Another guiding principle in helping others in cross-bearing is discretion. There is a time to speak and a time not to speak. Some brethren undergo trials that are so deep and complex that we are ill-equipped to enter into their experience. A wrong word only adds to their burden. In such cases, we should not feel compelled to say anything. The Apostle Paul writes that
sometimes we cannot even find the words to pray for ourselves, while our new creature has “groaning too deep for words” that are understood only by our Heavenly Father (Romans 8:26 ESV). Sitting in silent sympathy, the grip of a hand, weeping for their sufferings, can be all that is needed to enable these brethren to continue on for another day.
Other brethren have been so buffeted by trials that their hold on faith is loosening. Expressions of their discouragement and battles with doubt should not necessarily be met with rebuke and admonition. Our role is to strengthen these brethren to work through this issue for themselves. It takes heavenly wisdom to know how to encourage these without encouraging their doubts. We must be careful not to stumble one of these little ones. In such cases, silence speaks volumes and careful speech is rewarded.
Remember also the great influence the flesh has upon our new creature. Physically suffering can overwhelm the mind, causing spiritual thoughts to recede into the background. Thus another aspect of assisting others may be addressing temporal needs. “If a brother or sister is poorly clothed and lacking in daily food, and one … says to them, ‘Go in peace, be warmed and filled,’ without giving them the things needed for the body, what good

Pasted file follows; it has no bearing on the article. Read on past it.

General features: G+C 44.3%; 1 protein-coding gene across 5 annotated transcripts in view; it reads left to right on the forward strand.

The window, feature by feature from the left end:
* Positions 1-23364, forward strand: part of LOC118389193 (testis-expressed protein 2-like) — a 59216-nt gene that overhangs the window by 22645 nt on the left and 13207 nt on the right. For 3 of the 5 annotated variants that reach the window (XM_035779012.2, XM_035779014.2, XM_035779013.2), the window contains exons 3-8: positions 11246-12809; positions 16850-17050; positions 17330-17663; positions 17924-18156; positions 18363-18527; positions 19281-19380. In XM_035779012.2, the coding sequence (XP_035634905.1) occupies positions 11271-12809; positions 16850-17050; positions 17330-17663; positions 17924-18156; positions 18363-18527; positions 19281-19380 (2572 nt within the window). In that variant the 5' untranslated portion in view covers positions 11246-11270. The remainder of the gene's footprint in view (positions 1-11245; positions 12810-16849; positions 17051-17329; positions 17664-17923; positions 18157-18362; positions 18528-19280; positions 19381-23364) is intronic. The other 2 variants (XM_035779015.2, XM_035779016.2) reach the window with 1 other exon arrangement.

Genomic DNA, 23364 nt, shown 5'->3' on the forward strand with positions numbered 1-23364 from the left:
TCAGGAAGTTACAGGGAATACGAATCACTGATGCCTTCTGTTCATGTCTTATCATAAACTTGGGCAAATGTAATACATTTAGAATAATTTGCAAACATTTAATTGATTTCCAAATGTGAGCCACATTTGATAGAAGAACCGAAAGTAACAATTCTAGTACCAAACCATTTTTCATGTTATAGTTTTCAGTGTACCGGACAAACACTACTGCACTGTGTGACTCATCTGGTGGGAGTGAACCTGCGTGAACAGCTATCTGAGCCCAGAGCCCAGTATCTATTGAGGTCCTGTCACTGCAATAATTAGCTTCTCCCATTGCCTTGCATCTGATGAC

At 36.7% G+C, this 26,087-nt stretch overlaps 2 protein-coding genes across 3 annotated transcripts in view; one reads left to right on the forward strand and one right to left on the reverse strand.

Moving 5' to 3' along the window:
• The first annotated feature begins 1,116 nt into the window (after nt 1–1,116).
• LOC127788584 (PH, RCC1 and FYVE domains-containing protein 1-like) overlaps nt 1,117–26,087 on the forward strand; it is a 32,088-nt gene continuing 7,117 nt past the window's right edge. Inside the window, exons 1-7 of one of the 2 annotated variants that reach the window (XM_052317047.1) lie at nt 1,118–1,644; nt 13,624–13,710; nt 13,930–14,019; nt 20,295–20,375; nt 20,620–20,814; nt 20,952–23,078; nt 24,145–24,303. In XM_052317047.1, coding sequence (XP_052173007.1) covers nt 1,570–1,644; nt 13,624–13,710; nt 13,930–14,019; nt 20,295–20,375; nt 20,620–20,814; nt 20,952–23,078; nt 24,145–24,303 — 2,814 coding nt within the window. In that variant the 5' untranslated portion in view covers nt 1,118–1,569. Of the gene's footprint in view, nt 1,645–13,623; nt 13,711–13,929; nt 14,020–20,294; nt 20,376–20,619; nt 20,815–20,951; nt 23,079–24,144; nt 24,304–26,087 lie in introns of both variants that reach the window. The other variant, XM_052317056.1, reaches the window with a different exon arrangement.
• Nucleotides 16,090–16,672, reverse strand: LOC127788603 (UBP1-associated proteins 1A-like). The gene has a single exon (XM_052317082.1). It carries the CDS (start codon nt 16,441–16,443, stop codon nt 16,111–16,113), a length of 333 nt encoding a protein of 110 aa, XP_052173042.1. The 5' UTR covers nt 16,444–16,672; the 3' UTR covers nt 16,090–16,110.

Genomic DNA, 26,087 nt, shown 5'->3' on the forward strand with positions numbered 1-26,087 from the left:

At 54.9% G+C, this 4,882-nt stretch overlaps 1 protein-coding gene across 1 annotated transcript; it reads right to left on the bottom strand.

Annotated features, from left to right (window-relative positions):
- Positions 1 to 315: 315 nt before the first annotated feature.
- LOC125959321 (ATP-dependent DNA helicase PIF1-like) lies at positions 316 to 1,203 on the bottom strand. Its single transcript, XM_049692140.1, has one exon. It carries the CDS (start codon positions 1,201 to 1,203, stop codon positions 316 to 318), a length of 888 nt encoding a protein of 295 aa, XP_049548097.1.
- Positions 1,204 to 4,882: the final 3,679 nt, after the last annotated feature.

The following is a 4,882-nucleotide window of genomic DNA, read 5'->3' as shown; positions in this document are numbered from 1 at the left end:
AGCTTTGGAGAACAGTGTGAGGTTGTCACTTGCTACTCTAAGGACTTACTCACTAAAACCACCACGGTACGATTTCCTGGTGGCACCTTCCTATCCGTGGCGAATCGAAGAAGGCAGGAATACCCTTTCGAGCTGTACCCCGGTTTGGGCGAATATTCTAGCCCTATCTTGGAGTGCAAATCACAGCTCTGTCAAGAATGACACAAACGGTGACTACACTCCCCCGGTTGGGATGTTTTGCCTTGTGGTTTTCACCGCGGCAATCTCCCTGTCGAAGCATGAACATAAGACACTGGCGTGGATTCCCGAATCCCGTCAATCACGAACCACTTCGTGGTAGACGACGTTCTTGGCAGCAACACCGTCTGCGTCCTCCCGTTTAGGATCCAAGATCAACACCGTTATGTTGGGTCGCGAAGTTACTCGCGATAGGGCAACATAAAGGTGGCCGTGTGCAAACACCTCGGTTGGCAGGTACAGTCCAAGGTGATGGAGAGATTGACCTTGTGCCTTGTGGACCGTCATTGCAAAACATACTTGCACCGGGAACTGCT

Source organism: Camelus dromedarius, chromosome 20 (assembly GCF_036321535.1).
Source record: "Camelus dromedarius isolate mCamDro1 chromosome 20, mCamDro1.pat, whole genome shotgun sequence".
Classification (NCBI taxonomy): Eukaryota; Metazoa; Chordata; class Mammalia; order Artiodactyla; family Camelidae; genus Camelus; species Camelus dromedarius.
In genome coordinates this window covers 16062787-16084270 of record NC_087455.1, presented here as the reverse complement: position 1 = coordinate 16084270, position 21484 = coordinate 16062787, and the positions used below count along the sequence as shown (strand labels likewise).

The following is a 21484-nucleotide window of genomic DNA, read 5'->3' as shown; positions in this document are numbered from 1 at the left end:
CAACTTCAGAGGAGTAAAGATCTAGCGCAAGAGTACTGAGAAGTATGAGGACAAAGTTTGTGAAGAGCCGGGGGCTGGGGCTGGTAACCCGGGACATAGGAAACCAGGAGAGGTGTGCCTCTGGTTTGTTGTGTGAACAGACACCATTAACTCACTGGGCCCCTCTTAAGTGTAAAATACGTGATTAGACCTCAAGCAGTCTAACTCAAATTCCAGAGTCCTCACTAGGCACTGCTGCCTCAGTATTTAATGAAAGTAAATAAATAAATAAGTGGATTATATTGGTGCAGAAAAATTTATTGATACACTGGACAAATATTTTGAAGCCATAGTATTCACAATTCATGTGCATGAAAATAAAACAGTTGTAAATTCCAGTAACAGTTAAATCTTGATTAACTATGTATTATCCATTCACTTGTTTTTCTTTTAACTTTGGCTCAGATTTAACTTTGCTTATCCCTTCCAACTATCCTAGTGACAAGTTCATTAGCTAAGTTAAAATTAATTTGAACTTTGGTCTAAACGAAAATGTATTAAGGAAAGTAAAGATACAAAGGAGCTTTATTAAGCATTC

is that?” (James 2:15,16 ESV). However, because this is not spiritual aid, it must be done with much forethought and discretion.
When trying to help others, things do not always work as planned. What do we do when we encounter difficulties? It can be discouraging when our efforts to help brethren are not well received. Assisting in cross-bearing is a skill that is developed over time as we mature spiritually. Instead of feeling rejected, we should consider the experience as from the Lord and use it as an opportunity to gain further insights into ourselves and others.
Remember the long-suffering of Jesus toward us. It may take time to appreciate some lessons. God does not give up on us and we should not give up on brethren. We may recall interactions with brethren in which we did not respond appropriately. It may have been weeks, months, or years later, that those words and actions became blessed memories that even now provide strength. Brethren may never know what influence they have had on another’s life. This is a natural result of unfeigned love for brethren, not seeking reward or recognition.
Assisting others in cross-bearing comes at a cost. It requires the sacrifice of our time and our energy. When we take on the burdens of others we may even come under its crushing weight. Our hearts become heavy for them. Our minds become strained with their troubles. Our strength begins to be depleted as we care for others. This is the result of laying down our lives for brethren. It is a life-long work that increases as the new creature grows at the expense of the old mind and body.
There is one last aspect to this Memorial meditation on Simon the Cyrene that provides food for thought. In the Gospel of Mark, Simon’s sons, Alexander and Rufus are mentioned as if they were known to brethren. The implication is that carrying the cross of Jesus was a life-changing event for Simon and his family. Perhaps, once he witnessed the death of a man who was like no other, he took up his own cross, denied himself, and followed Jesus.
Categories: 2020 Issues, 2020-March/April, Authors, David Hrechuk